The print edition of the Miami Herald this morning features on the front page of its business section an AP article by Bernard Condon that the Herald headline writer entitled "Wealth gap deepens sibling rivalries." It features Jayson and his sister Jackie, Jason materially successful and Jackie not so much. Jayson is college educated, in his mid-thirties and single. Jackie has no-college (yet), is in her late twenties, and she married her high-school boyfriend. But if you read to the end of the article, you see these two people moving toward each other in their views and growing in their respect for each other.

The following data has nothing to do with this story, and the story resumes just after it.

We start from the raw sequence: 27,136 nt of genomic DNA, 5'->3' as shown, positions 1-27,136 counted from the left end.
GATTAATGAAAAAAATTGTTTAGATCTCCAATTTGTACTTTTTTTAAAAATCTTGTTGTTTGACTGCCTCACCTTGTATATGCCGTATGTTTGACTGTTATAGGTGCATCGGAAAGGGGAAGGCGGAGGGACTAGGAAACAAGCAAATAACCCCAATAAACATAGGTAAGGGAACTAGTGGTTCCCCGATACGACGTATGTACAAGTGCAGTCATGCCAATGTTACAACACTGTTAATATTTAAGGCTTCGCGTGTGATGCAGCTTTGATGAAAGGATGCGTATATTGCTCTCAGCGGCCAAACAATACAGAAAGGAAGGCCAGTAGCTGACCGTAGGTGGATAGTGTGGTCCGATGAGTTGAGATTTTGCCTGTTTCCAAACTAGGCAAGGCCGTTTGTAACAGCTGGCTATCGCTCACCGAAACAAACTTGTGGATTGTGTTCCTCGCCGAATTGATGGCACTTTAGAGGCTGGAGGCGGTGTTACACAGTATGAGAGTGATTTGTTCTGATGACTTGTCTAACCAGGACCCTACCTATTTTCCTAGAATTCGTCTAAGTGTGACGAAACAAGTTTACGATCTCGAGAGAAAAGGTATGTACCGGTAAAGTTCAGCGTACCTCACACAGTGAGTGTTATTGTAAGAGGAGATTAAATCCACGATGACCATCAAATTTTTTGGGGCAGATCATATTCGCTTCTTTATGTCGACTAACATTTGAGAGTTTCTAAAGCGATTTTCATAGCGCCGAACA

The article on the AP website (and on the Herald's own website) has a more accurate headline: "How wealth gap complicates sibling relationships."
The Herald headline, however, advances the newspaper's agenda: that we should all have the same outcome regardless of the choices we make and that government should make it so.
I concede that that the article also includes quotes from a psychotherapist who "says she's never had so many clients troubled by sibling wealth." However, a sample taken from a lone psychotherapist's practice hardly makes the case promoted by the Herald headline. Nor do Jason and Jackie.